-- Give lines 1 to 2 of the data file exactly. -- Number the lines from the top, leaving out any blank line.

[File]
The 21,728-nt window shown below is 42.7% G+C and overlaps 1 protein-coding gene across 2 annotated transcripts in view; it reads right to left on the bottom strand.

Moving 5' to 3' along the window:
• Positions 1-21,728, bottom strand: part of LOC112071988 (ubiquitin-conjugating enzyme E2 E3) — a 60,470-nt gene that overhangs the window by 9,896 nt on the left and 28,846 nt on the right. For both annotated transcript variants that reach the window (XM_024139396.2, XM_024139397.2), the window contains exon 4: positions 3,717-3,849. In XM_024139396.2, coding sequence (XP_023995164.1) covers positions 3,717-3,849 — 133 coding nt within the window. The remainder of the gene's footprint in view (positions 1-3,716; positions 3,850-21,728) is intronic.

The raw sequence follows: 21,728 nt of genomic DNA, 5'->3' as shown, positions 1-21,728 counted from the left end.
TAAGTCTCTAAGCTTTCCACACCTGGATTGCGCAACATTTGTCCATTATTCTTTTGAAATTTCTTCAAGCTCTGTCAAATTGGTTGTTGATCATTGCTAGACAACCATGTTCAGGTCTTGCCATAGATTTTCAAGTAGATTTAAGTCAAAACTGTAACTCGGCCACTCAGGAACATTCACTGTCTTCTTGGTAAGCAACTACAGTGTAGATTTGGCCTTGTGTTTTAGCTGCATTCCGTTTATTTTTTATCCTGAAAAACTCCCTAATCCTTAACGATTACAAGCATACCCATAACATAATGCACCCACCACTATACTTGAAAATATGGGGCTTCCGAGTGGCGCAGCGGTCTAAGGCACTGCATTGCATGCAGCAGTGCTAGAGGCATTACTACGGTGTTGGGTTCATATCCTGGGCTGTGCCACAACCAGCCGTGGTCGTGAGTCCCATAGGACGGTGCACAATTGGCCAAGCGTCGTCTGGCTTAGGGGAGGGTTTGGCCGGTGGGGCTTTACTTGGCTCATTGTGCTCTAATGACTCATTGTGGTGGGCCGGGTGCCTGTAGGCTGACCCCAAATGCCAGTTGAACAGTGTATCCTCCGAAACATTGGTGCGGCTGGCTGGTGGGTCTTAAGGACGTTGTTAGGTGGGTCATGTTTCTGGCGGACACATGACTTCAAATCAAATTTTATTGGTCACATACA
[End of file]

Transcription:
The 21,728-nt window shown below is 42.7% G+C and overlaps 1 protein-coding gene across 2 annotated transcripts in view; it reads right to left on the bottom strand.

Moving 5' to 3' along the window: